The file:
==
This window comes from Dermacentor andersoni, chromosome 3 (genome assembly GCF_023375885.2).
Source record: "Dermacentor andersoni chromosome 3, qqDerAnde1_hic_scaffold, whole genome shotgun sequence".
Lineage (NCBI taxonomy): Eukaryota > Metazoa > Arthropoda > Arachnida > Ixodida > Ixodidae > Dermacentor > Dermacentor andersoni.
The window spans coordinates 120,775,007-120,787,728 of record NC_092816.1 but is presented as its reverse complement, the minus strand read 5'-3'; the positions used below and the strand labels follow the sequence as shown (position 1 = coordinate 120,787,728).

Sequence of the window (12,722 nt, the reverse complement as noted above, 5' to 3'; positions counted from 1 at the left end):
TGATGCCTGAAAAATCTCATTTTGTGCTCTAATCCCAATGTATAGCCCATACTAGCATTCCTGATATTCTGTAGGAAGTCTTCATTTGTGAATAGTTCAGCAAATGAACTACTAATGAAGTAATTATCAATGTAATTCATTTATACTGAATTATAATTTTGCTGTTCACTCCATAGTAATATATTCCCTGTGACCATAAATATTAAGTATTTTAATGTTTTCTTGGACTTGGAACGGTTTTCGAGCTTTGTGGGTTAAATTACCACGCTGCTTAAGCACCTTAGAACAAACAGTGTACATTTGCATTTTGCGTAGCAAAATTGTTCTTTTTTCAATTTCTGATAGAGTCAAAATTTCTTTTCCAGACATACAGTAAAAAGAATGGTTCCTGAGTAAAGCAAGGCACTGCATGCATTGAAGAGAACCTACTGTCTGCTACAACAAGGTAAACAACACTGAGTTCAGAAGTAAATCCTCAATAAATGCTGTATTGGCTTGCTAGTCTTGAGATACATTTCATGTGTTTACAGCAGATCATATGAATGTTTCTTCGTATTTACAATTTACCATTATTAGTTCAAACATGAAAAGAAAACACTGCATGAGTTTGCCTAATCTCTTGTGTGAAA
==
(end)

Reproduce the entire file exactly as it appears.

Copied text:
This window comes from Dermacentor andersoni, chromosome 3 (genome assembly GCF_023375885.2).
Source record: "Dermacentor andersoni chromosome 3, qqDerAnde1_hic_scaffold, whole genome shotgun sequence".
Lineage (NCBI taxonomy): Eukaryota > Metazoa > Arthropoda > Arachnida > Ixodida > Ixodidae > Dermacentor > Dermacentor andersoni.
The window spans coordinates 120,775,007-120,787,728 of record NC_092816.1 but is presented as its reverse complement, the minus strand read 5'-3'; the positions used below and the strand labels follow the sequence as shown (position 1 = coordinate 120,787,728).

Sequence of the window (12,722 nt, the reverse complement as noted above, 5' to 3'; positions counted from 1 at the left end):
TGATGCCTGAAAAATCTCATTTTGTGCTCTAATCCCAATGTATAGCCCATACTAGCATTCCTGATATTCTGTAGGAAGTCTTCATTTGTGAATAGTTCAGCAAATGAACTACTAATGAAGTAATTATCAATGTAATTCATTTATACTGAATTATAATTTTGCTGTTCACTCCATAGTAATATATTCCCTGTGACCATAAATATTAAGTATTTTAATGTTTTCTTGGACTTGGAACGGTTTTCGAGCTTTGTGGGTTAAATTACCACGCTGCTTAAGCACCTTAGAACAAACAGTGTACATTTGCATTTTGCGTAGCAAAATTGTTCTTTTTTCAATTTCTGATAGAGTCAAAATTTCTTTTCCAGACATACAGTAAAAAGAATGGTTCCTGAGTAAAGCAAGGCACTGCATGCATTGAAGAGAACCTACTGTCTGCTACAACAAGGTAAACAACACTGAGTTCAGAAGTAAATCCTCAATAAATGCTGTATTGGCTTGCTAGTCTTGAGATACATTTCATGTGTTTACAGCAGATCATATGAATGTTTCTTCGTATTTACAATTTACCATTATTAGTTCAAACATGAAAAGAAAACACTGCATGAGTTTGCCTAATCTCTTGTGTGAAA